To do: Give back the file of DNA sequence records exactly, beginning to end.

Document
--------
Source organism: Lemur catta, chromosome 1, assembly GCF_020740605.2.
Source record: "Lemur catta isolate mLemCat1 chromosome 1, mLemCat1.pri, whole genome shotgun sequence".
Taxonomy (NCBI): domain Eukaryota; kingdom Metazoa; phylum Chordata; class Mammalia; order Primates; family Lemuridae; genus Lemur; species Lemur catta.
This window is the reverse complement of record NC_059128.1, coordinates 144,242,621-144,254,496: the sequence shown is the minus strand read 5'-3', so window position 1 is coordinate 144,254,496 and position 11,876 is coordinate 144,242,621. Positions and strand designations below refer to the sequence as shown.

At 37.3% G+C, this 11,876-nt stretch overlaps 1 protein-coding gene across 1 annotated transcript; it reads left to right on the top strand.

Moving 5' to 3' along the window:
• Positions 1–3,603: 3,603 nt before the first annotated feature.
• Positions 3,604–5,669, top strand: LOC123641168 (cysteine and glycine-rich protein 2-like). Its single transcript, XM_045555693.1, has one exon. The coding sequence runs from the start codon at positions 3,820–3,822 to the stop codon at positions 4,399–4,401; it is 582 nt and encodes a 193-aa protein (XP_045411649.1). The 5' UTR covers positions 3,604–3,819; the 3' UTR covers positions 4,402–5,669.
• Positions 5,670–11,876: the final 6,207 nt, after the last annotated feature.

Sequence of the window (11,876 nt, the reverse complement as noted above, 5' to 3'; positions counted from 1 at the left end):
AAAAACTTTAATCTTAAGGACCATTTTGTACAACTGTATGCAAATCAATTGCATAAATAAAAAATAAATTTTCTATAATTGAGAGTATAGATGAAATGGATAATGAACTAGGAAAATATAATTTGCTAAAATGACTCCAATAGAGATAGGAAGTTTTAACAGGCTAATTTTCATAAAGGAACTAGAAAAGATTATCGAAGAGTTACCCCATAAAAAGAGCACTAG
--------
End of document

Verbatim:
Source organism: Lemur catta, chromosome 1, assembly GCF_020740605.2.
Source record: "Lemur catta isolate mLemCat1 chromosome 1, mLemCat1.pri, whole genome shotgun sequence".
Taxonomy (NCBI): domain Eukaryota; kingdom Metazoa; phylum Chordata; class Mammalia; order Primates; family Lemuridae; genus Lemur; species Lemur catta.
This window is the reverse complement of record NC_059128.1, coordinates 144,242,621-144,254,496: the sequence shown is the minus strand read 5'-3', so window position 1 is coordinate 144,254,496 and position 11,876 is coordinate 144,242,621. Positions and strand designations below refer to the sequence as shown.

At 37.3% G+C, this 11,876-nt stretch overlaps 1 protein-coding gene across 1 annotated transcript; it reads left to right on the top strand.

Moving 5' to 3' along the window:
• Positions 1–3,603: 3,603 nt before the first annotated feature.
• Positions 3,604–5,669, top strand: LOC123641168 (cysteine and glycine-rich protein 2-like). Its single transcript, XM_045555693.1, has one exon. The coding sequence runs from the start codon at positions 3,820–3,822 to the stop codon at positions 4,399–4,401; it is 582 nt and encodes a 193-aa protein (XP_045411649.1). The 5' UTR covers positions 3,604–3,819; the 3' UTR covers positions 4,402–5,669.
• Positions 5,670–11,876: the final 6,207 nt, after the last annotated feature.

Sequence of the window (11,876 nt, the reverse complement as noted above, 5' to 3'; positions counted from 1 at the left end):
AAAAACTTTAATCTTAAGGACCATTTTGTACAACTGTATGCAAATCAATTGCATAAATAAAAAATAAATTTTCTATAATTGAGAGTATAGATGAAATGGATAATGAACTAGGAAAATATAATTTGCTAAAATGACTCCAATAGAGATAGGAAGTTTTAACAGGCTAATTTTCATAAAGGAACTAGAAAAGATTATCGAAGAGTTACCCCATAAAAAGAGCACTAG